GounandMouquetCanardEtAl2014

Référence

Gounand, I., Mouquet, N., Canard, E., Guichard, F., Hauzy, C. and Gravel, D. (2014) The paradox of enrichment in metaecosystems. American Naturalist, 184(6):752-763. (Scopus )

Résumé

The paradox of enrichment has been studied almost exclusively within communities or metacommunities, without explicit nutrient dynamics. Yet local recycling of materials from enriched ecosystems may affect the stability of connected ecosystems. Here we study the effect of nutrient, detritus, producer, and consumer spatial flows—combined with changes in regional enrichment—on the stability of a metaecosystem model. We considered both spatially homogeneous and heterogeneous enrichment. We found that nutrient and detritus spatial flows are destabilizing, whereas producer or consumer spatial flows are either neutral or stabilizing. We noticed that detritus spatial flows have only a weak impact on stability. Our study reveals that heterogeneity no longer stabilizes well-connected systems when accounting for explicit representation of nutrient dynamics. We also found that intermediate consumer diffusion could lead to multiple equilibria in strongly enriched metaecosystems. Stability can emerge from a top-down control allowing the storage of materials into inorganic form, a mechanism never documented before. In conclusion, local enrichment can be stabilized if spatial flows are strong enough to efficiently redistribute the local excess of enrichment to unfertile ecosystems. However, high regional enrichment can be dampened only by intermediate consumer diffusion rates. © 2014 by The University of Chicago.

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@ARTICLE { GounandMouquetCanardEtAl2014,
    AUTHOR = { Gounand, I. and Mouquet, N. and Canard, E. and Guichard, F. and Hauzy, C. and Gravel, D. },
    TITLE = { The paradox of enrichment in metaecosystems },
    JOURNAL = { American Naturalist },
    YEAR = { 2014 },
    VOLUME = { 184 },
    PAGES = { 752-763 },
    NUMBER = { 6 },
    NOTE = { cited By 2 },
    ABSTRACT = { The paradox of enrichment has been studied almost exclusively within communities or metacommunities, without explicit nutrient dynamics. Yet local recycling of materials from enriched ecosystems may affect the stability of connected ecosystems. Here we study the effect of nutrient, detritus, producer, and consumer spatial flows—combined with changes in regional enrichment—on the stability of a metaecosystem model. We considered both spatially homogeneous and heterogeneous enrichment. We found that nutrient and detritus spatial flows are destabilizing, whereas producer or consumer spatial flows are either neutral or stabilizing. We noticed that detritus spatial flows have only a weak impact on stability. Our study reveals that heterogeneity no longer stabilizes well-connected systems when accounting for explicit representation of nutrient dynamics. We also found that intermediate consumer diffusion could lead to multiple equilibria in strongly enriched metaecosystems. Stability can emerge from a top-down control allowing the storage of materials into inorganic form, a mechanism never documented before. In conclusion, local enrichment can be stabilized if spatial flows are strong enough to efficiently redistribute the local excess of enrichment to unfertile ecosystems. However, high regional enrichment can be dampened only by intermediate consumer diffusion rates. © 2014 by The University of Chicago. },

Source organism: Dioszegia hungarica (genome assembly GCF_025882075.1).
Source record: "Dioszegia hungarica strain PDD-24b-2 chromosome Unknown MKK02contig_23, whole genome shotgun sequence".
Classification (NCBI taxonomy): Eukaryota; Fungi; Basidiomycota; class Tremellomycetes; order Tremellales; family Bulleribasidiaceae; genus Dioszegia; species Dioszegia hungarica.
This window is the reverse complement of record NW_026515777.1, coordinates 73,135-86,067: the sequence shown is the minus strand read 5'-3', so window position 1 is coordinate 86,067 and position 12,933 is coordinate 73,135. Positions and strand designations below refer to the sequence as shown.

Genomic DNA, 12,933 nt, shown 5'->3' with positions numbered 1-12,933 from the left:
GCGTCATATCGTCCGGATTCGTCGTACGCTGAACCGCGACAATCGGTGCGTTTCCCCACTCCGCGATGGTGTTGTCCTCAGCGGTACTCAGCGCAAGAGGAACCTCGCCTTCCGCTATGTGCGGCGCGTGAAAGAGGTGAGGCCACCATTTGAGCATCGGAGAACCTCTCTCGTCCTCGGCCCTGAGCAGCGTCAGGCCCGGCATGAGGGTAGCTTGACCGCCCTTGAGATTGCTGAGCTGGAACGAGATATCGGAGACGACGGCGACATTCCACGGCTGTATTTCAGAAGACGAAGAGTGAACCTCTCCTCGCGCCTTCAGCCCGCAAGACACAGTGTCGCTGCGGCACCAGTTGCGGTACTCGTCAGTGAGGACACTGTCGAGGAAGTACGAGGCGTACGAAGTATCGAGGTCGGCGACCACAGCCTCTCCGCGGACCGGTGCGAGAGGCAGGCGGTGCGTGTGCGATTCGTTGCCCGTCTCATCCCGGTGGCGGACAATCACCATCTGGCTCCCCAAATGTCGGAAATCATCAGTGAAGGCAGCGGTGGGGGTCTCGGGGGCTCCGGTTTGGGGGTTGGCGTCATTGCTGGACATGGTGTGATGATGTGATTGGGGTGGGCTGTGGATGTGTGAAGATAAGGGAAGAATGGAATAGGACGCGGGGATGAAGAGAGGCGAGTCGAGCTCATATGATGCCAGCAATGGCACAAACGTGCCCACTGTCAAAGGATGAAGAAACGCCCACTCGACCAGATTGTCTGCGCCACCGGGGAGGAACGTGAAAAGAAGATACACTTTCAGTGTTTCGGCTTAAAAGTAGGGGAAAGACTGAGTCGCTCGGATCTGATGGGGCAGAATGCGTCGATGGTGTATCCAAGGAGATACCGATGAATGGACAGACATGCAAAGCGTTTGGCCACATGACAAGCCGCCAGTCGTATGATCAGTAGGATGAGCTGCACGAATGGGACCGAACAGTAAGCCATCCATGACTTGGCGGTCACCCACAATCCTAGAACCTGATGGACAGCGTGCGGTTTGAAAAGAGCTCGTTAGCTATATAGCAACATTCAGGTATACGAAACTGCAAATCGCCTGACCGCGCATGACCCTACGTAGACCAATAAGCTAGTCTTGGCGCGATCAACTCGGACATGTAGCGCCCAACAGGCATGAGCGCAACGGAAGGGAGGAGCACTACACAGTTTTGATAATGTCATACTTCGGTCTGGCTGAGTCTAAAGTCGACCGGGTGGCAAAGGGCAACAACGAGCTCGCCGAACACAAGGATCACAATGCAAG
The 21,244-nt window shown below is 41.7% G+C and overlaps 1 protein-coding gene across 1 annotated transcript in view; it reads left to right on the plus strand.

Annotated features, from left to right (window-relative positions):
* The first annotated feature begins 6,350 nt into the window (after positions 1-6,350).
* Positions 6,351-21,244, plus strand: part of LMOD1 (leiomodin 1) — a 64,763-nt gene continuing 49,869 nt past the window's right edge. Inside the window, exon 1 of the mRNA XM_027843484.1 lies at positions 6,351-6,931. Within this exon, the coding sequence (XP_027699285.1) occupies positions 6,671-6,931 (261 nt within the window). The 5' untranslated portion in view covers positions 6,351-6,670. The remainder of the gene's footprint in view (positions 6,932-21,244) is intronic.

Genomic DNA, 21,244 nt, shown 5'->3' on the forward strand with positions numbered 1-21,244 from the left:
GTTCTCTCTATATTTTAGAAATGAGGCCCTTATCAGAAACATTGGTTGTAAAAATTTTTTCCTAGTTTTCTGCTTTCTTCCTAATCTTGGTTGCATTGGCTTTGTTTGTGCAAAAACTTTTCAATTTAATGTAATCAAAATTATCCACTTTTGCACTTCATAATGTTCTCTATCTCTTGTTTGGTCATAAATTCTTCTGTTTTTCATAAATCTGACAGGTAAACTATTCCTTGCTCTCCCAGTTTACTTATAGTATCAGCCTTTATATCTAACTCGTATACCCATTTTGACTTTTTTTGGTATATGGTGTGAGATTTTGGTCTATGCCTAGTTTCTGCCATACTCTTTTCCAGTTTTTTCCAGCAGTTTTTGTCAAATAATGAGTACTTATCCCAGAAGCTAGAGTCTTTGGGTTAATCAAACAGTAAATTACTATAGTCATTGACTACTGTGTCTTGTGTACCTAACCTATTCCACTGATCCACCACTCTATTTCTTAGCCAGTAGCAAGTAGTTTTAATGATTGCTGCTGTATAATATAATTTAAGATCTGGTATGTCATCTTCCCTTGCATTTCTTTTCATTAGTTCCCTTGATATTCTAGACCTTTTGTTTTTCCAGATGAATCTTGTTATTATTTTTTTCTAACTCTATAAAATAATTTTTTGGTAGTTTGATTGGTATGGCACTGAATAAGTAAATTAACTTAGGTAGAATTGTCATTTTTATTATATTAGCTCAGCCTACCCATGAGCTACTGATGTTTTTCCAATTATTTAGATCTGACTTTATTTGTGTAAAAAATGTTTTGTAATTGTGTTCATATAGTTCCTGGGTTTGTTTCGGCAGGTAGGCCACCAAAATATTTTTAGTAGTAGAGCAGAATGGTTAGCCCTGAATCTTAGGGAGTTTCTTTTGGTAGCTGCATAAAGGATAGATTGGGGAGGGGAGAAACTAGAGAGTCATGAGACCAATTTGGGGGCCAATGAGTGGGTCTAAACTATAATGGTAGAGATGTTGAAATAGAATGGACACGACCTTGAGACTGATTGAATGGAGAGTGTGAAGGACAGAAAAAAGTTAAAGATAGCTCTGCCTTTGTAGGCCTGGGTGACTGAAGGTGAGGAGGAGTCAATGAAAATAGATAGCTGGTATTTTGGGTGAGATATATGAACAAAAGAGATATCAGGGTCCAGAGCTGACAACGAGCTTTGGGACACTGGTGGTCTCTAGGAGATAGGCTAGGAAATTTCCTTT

AUTHOR_KEYWORDS = { Alternative stable states; Dispersal; Fertility; Source-sink dynamics; Spatial heterogeneity; Stability },
    DOCUMENT_TYPE = { Article },
    DOI = { 10.1086/678406 },
    KEYWORDS = { detritus; ecosystem; nutrient enrichment; producer-scrounger interaction; spatial analysis, aquatic species; ecosystem; food chain; population dynamics; theoretical model, Aquatic Organisms; Ecosystem; Food Chain; Models, Theoretical; Population Dynamics },
    SOURCE = { Scopus },
    URL = { http://www.scopus.com/inward/record.url?eid=2-s2.0-84914154932&partnerID=40&md5=0fa4d3aef89df532b8243898500196f5 },
}

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